Pretty simple Twitter barnacle app that pulls direct messages from an authenticated feed and pushes them back out as tweets from the central account.
The premise: He works in PR and has a list of reliable and credible sources a mile long; his reporter friends are constantly asking him who they should call about [your story topic here].
Check it out, sign up, and maybe you can help a reporter out. Or maybe you’re looking for a certain sort of source. Let Peter know what you’re looking for, and maybe he knows someone who can help.
I’m totally engrossed by this for reasons obvious to anyone who has been following my work (more talk than anything else so far – I promise April and May will involve actual code, announcements, etc.) on ReportingOn.
Any way to use social networking (it’s made of people, eh?) to connect reporters with better sources is something worth tracking.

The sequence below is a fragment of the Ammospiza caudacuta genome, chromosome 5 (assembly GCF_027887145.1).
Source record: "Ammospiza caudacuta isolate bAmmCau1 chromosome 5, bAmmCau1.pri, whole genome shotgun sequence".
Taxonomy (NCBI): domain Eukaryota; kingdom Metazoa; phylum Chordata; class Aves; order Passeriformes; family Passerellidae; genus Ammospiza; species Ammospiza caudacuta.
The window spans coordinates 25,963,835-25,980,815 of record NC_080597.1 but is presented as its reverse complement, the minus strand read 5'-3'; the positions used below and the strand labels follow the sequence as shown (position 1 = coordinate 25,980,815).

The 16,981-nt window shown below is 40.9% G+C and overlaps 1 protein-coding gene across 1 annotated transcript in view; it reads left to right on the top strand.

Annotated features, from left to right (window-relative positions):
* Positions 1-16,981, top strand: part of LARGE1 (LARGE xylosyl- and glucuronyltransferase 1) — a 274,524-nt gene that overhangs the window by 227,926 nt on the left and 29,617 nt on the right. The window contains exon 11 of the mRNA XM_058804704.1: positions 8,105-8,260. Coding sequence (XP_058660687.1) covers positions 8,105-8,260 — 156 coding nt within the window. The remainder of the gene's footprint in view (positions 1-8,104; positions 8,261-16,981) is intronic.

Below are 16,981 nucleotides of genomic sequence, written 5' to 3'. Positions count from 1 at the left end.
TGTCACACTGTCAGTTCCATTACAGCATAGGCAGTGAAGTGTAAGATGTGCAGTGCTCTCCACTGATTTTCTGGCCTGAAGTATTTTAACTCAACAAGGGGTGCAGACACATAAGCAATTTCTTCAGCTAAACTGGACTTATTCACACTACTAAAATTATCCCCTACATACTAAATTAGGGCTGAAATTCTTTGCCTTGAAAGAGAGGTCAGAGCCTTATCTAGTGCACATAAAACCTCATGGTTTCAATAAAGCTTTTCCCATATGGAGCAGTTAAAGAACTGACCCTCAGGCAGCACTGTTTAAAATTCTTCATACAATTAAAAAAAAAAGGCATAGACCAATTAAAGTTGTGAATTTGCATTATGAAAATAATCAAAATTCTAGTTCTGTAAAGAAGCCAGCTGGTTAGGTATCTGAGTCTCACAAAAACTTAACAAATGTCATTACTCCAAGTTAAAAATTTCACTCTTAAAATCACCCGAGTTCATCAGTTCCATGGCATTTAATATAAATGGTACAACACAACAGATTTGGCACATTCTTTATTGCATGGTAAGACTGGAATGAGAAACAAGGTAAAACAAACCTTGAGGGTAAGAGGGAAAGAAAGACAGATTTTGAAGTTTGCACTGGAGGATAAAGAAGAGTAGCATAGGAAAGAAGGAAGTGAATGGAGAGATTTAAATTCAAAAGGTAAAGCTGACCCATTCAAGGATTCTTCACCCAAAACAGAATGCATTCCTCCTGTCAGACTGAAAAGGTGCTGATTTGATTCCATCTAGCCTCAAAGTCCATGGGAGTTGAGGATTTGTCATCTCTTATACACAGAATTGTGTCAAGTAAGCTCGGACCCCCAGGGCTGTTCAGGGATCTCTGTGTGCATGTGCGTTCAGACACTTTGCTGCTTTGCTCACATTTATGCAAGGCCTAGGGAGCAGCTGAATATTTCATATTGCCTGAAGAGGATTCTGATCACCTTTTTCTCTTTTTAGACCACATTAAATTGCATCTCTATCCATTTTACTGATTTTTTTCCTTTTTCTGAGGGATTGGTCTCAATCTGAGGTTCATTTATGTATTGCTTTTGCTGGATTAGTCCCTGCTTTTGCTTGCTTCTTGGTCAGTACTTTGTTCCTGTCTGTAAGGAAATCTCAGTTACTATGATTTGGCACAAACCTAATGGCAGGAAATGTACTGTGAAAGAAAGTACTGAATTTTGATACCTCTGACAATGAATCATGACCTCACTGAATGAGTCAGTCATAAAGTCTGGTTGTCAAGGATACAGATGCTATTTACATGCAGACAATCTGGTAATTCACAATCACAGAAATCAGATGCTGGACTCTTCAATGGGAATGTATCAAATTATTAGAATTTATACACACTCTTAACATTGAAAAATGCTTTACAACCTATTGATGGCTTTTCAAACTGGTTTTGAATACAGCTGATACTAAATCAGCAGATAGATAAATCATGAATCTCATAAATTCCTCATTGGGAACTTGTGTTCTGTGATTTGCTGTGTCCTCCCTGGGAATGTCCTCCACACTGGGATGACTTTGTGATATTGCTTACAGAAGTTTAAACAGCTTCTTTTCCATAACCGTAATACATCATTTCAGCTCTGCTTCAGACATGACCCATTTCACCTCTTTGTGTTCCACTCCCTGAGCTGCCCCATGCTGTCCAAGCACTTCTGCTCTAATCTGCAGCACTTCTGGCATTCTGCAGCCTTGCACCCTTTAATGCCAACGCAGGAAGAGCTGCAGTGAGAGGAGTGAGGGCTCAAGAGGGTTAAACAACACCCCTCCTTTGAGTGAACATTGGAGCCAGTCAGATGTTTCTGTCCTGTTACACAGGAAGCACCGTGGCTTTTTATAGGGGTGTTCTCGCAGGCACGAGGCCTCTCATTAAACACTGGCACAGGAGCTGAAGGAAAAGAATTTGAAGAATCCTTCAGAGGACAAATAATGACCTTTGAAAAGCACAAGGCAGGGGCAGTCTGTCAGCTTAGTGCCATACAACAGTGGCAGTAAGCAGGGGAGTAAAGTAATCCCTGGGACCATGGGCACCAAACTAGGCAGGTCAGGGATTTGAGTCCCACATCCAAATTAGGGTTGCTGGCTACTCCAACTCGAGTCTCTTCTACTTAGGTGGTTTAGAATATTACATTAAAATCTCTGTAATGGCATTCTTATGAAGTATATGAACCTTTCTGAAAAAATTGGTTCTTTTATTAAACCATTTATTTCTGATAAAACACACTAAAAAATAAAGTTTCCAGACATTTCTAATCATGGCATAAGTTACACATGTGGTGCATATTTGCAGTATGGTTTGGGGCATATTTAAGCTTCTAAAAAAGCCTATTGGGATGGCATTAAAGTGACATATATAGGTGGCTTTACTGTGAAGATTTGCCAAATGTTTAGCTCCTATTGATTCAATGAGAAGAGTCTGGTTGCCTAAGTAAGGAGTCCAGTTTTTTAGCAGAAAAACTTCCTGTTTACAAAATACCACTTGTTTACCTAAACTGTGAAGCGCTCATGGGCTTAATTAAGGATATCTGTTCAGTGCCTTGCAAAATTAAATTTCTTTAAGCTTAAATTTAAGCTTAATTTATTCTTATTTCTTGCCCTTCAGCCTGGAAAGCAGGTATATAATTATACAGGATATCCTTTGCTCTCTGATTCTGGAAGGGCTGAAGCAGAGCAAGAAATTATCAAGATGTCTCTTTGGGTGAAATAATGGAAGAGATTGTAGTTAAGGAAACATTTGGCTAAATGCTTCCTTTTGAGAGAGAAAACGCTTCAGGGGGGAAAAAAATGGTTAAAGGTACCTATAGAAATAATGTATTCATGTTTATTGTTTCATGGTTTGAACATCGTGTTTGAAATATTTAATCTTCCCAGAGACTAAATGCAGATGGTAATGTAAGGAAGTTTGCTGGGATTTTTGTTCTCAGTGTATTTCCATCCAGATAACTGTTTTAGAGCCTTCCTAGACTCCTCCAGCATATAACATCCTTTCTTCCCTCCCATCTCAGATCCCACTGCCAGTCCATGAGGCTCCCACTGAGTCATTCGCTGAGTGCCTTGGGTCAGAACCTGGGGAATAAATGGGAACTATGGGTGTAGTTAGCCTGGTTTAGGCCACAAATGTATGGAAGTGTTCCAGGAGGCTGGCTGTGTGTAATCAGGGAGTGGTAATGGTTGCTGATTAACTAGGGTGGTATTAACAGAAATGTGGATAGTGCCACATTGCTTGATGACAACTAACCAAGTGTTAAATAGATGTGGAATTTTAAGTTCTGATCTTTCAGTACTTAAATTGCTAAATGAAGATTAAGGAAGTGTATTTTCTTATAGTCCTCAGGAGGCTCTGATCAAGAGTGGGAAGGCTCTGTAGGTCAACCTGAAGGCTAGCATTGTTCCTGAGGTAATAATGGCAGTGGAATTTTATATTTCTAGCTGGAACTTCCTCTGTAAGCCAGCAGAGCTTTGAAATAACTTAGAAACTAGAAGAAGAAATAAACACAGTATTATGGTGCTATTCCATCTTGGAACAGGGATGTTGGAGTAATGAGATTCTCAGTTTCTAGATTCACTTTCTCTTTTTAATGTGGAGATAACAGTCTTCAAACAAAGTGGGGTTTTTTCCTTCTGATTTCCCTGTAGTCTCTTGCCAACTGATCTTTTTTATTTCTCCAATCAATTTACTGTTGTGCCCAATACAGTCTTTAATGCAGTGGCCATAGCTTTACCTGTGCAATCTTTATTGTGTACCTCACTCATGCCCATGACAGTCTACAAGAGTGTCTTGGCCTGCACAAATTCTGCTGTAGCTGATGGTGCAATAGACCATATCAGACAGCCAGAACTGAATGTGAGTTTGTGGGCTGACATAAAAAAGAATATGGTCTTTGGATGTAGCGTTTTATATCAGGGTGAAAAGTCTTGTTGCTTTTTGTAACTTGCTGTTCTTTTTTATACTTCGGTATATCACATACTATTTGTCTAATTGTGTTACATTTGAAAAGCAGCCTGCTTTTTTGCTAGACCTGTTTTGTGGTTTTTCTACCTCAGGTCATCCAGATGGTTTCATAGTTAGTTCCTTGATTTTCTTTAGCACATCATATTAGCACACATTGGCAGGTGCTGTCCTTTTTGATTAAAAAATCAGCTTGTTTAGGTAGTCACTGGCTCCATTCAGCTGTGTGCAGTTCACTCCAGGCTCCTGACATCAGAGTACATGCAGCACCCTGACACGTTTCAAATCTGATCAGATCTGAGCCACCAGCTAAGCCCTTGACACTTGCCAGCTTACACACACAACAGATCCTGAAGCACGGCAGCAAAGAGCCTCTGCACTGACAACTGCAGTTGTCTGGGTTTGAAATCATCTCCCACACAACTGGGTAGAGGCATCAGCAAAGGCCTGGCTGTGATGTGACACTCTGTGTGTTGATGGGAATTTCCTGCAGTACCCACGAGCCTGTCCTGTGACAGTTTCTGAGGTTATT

If you prefer my tweets and shared reader bits and delicious links to the infrequent and sometimes long-winded content here at what passes for a blog, click on through from that reader of yours and take a look at the right side of your screen. (Actually, let me check that in a few browsers first… OK, we’re cool.)
You’ll find a stream of links, and some other stuff that was buried a bit lower until a few minutes ago.
(Thanks to the folks at SimplePie, especially for the WordPress plugin. It. Is. Rather. Simple.)
Student paper at Ohio State tweeting headlines. I’d love to see some human-written notes in here as well.
Useful geeky explanation of how to build a little platform on top of Jabber and Twitter.
Wow. A very Foamee-style Twitter mashup. Send your traffic report to @commuter and it shows up here and in at twitter.com/commuter. Use your local airport three-letter code and it adds location data.